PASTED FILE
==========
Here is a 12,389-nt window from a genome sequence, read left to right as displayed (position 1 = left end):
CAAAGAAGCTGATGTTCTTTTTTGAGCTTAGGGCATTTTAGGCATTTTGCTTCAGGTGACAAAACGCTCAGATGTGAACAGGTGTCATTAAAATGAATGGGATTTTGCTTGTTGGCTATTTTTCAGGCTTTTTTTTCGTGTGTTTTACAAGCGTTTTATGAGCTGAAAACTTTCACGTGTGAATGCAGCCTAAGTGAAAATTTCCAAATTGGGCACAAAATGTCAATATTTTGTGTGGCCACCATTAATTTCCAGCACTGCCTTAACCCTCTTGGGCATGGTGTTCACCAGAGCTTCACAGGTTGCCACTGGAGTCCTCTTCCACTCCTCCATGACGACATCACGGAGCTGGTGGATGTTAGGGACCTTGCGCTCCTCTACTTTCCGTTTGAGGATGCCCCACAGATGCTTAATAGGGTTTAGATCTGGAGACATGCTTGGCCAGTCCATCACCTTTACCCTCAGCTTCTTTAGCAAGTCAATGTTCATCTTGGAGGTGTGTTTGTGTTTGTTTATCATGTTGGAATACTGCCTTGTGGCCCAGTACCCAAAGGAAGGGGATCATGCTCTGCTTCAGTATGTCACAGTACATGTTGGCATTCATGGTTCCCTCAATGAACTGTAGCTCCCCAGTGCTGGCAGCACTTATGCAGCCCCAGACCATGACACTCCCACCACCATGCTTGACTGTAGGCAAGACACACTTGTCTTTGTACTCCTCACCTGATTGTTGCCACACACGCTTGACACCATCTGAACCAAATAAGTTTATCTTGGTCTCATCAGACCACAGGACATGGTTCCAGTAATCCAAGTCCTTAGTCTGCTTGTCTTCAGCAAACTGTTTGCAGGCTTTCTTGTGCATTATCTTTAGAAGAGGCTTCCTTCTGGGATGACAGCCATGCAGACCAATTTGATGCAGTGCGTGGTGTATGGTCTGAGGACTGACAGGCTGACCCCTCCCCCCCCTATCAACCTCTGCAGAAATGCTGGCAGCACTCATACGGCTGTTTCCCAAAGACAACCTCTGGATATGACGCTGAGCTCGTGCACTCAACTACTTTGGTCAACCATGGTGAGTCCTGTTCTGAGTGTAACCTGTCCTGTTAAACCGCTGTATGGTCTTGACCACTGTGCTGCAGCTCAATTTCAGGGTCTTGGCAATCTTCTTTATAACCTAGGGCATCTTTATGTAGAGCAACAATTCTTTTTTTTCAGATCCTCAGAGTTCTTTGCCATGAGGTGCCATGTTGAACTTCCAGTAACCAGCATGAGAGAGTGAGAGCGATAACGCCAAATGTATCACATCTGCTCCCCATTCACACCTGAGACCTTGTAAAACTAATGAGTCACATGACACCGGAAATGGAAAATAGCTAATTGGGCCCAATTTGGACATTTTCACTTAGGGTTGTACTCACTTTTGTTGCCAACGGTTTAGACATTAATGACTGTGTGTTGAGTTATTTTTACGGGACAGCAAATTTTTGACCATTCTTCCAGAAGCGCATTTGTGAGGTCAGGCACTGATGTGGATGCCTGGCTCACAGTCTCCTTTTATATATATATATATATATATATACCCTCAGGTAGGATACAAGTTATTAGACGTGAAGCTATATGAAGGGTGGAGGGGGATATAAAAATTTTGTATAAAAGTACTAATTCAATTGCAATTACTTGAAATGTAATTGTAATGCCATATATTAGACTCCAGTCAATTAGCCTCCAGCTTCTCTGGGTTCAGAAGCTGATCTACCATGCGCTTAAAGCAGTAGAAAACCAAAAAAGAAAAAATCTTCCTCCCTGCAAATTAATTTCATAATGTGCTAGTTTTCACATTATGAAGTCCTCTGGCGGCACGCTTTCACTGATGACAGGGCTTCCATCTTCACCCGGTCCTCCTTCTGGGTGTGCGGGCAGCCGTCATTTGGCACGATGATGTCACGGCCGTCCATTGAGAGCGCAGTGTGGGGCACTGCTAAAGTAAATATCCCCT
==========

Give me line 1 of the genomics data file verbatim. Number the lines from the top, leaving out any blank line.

Here is a 12,389-nt window from a genome sequence, read left to right as displayed (position 1 = left end):